CC image courtesy of MdAgDept.
Posted by Greg Renick on April 22, 2013.
There are some powerhouse regions of winemaking here in the United States—California, Washington, and Oregon come to mind. But winemaking in the United States is much more than a collection of large-scale wineries that ship millions of gallons of wine to consumers nationwide. Rather, a number of “small-farm wineries” are scattered across all regions of the country, many of which have been operated by single families for generations. These farm wineries remain an integral part of our nation’s wine production and are often subject to specific production and distribution laws.
Arkansas is one of many states whose native wine production comes exclusively from small-farm wineries. In an effort to better understand the regulations relating to these farm wineries, I turned to members of the renowned Post family, who for five generations have owned and operated Arkansas’ premier winery. The Post Familie Winery is the largest winery in Arkansas and was the first commercial vineyard in the state, formally opening in 1880. The Posts still purchase roughly 80% of the state’s grape production, further cementing themselves as the premier winemaking family in the state.1 In fact, after the Prohibition era, the Arkansas state legislature turned to members of the Post family for assistance in drafting laws to make winegrowing legal once again. It should come as no surprise, then, that a member of the Post family, John Post, assisted in drafting important Arkansas farm winery laws that were enacted in 2007.
First, some relevant information. According to the Post family, “Arkansas is one of many states that are works-in-progress when it comes to updating wine shipping laws. We currently aren’t allowed to directly ship to anyone in our state!”2 Although most states permit at least some direct wine shipping, Arkansas is one of several states that continues to prohibit it.3 So what does this mean for small-farm wineries? They are only able to sell their wines at their own retail stores, or they can attempt to sell their wines through distributors, who often preference larger producers. Because of this restriction on distribution, small-farm wineries needed an advantage to be able to compete in the wine market.
The Arkansas legislature met this need in 2007 by passing farm winery legislation. The statute defines “small-farm winery” as a wine-making establishment that does not produce for sale more than two-hundred fifty thousand (250,000) gallons of wine, the alcoholic content of which is between 0.5% and 25% by weight, per calendar year.4 This is definition was significant because of a related law passed to allow grocery stores to begin selling wine, but only wine produced by “small-farm wineries.” Therefore, although mass-produced wines from regions like California and Australia still dominate the Arkansas liquor store market, a special market for small-farm wineries has emerged in supermarkets. As local grocery giant, Ozark Natural Foods, explains, “The State of Arkansas allows grocery and convenience stores to carry beers and wines, but with certain limitations. We can only carry wine that is produced by ‘Small-farm wineries,’ meaning those that produce less than 250,000 gallons per year. While that may seem like a lot, it actually limits us from carrying most all wines from Europe and most all currently Certified Organic wines. But it also means we can focus on those local wineries and small family-operated wineries from elsewhere in the country that focus on sustainable practices.”5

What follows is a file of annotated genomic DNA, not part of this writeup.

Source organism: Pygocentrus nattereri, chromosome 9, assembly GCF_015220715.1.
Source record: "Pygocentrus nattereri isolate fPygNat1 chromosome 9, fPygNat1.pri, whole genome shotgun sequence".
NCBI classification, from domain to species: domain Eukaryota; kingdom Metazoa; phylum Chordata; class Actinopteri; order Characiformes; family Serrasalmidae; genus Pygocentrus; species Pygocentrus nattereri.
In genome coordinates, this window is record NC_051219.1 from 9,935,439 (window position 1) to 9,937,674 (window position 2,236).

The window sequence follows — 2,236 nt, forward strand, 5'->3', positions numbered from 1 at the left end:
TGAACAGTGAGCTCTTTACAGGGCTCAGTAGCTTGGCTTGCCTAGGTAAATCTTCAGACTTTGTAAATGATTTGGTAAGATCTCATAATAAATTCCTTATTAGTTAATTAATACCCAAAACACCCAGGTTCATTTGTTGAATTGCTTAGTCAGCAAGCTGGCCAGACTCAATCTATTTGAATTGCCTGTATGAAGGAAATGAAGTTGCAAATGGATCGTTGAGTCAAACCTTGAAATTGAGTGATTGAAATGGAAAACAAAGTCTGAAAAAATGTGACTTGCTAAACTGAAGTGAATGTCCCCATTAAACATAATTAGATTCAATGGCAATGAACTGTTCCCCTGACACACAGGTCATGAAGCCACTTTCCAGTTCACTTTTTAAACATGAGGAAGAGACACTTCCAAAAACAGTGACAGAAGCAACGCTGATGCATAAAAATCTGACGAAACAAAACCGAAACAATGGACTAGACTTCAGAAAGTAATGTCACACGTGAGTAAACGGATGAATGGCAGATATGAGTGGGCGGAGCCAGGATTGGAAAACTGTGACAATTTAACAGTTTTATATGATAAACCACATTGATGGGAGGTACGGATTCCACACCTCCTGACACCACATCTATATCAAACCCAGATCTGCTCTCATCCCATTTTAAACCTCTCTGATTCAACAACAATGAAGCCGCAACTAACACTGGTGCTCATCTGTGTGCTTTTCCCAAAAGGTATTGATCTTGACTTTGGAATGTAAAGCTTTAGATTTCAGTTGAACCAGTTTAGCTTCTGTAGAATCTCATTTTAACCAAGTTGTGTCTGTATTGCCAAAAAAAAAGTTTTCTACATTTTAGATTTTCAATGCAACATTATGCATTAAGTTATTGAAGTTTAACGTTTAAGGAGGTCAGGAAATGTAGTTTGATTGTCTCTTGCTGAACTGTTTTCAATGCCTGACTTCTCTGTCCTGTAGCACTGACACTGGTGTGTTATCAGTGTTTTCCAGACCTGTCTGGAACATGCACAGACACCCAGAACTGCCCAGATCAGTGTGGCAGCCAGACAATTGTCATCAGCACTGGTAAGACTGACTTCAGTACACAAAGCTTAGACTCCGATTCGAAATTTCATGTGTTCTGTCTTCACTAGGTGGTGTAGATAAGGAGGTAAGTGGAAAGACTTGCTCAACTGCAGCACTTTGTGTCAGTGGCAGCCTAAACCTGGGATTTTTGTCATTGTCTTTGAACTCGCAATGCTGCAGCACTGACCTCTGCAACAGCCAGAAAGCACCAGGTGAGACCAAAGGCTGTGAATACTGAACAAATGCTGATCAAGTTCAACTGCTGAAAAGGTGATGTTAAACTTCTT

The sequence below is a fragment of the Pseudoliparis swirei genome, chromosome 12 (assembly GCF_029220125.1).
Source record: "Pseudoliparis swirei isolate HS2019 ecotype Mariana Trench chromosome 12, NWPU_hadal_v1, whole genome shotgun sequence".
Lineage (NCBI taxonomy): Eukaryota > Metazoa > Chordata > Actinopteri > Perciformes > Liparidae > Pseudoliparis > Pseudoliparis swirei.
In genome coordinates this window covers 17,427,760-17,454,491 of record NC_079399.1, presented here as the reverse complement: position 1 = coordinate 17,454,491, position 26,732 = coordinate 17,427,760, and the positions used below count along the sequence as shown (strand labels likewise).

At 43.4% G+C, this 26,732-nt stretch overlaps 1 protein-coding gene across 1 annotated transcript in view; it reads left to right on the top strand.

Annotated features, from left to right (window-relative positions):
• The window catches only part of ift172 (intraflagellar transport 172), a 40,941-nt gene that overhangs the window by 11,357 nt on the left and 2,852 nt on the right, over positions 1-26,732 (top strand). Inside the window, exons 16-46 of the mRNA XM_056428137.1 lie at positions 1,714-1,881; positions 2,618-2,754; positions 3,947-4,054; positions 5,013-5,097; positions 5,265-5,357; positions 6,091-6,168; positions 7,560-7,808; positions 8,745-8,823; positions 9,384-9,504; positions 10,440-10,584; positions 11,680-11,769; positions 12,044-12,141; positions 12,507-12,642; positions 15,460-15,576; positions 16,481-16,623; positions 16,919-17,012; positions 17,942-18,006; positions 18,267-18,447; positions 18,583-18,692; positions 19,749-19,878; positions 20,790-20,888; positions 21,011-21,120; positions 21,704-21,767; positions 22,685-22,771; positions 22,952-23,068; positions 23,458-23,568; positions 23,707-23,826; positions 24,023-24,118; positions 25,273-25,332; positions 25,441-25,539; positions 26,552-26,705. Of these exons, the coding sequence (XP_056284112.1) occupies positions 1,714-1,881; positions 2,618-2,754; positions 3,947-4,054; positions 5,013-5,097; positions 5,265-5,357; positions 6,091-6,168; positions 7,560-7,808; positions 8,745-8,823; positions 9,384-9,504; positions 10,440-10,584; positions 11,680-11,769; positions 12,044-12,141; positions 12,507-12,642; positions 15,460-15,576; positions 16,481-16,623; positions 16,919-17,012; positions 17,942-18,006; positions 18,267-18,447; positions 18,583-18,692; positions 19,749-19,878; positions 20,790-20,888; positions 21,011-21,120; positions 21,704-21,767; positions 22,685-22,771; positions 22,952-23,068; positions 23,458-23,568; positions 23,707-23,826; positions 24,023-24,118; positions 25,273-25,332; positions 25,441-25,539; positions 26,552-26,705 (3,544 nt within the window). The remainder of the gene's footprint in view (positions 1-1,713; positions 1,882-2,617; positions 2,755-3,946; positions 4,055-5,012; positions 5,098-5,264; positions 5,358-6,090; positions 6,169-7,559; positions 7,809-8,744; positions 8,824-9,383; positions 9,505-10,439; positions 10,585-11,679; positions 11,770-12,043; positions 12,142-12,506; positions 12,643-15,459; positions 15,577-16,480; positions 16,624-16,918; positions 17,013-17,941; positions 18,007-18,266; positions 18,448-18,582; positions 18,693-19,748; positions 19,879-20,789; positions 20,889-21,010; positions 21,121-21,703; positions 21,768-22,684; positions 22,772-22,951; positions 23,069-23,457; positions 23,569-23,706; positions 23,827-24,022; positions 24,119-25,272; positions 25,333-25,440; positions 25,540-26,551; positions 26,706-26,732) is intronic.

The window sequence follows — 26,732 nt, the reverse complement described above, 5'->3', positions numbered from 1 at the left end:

The Arkansas model is similar to the models of several states throughout the central United States. While the ability to distribute directly to consumers would help these small-farm wineries nationwide, the 2007 Arkansas law and similar legislation is beginning to establish at least a local market for these wine producers. As summarized by the Post family, “What we have now is successful. It is rippling across the country as a model of free trade for wineries.”6 Let’s hope that these small-farm wineries continue to succeed in a market dominated by large-scale winemaking powerhouses.
Greg Renick is a J.D. candidate at Cornell Law School and an Associate of the Society of Wine and Jurisprudence. He holds a B.A. in Psychology from the University of Arkansas and regularly hones his beverage palate as a bartender at the Moonshadow Tavern in Ithaca, NY. Greg enjoys Malbecs and the occasional dry Riesling.
For a PDF of this post in its original version, click here.
- See About Us, Post Familie Vineyards, http://www.postfamilie.com/about_us.htm (last accessed Apr. 22, 2013). ↩
- Post Winery, Altus, Arkansas, Post Familie Vineyards, http://www.postfamilie.com/ (2012). ↩
- Theresa Cederoth, An Introduction to U.S. Wine Shipping Laws, Soc. Wine & Jur., Jan. 25, 2013, http://wineandjurisprudence.org/?p=275. See also Byron Crowe, Freer Grapes and Freer Markets: Direct Wine Shipment in South Dakota, Soc. Wine & Jur., Apr. 4, 2013, http://wineandjurisprudence.org/freer-grapes-and-freer-markets-direct-wine-shipment-in-south-dakota/; Ryan Mulvey, Wine Lovers Without Representation: The Future of Massachusetts Wine Shipping , Soc. Wine & Jur., Feb. 4, 2013, http://wineandjurisprudence.org/wine-lovers-without-representation-the-future-of-massachusetts-wine-shipping/. ↩
- Ark. Admin. Code 006.02.2-2.70 (West 2013). ↩
- Beer and Wine, Ozark Natural Foods, http://www.ozarknaturalfoods.com/departments/beer-wine/ (last accessed Apr. 22, 2013). ↩
- Interview with Joseph Post, Post Familie Vineyards (Apr. 1, 2013). ↩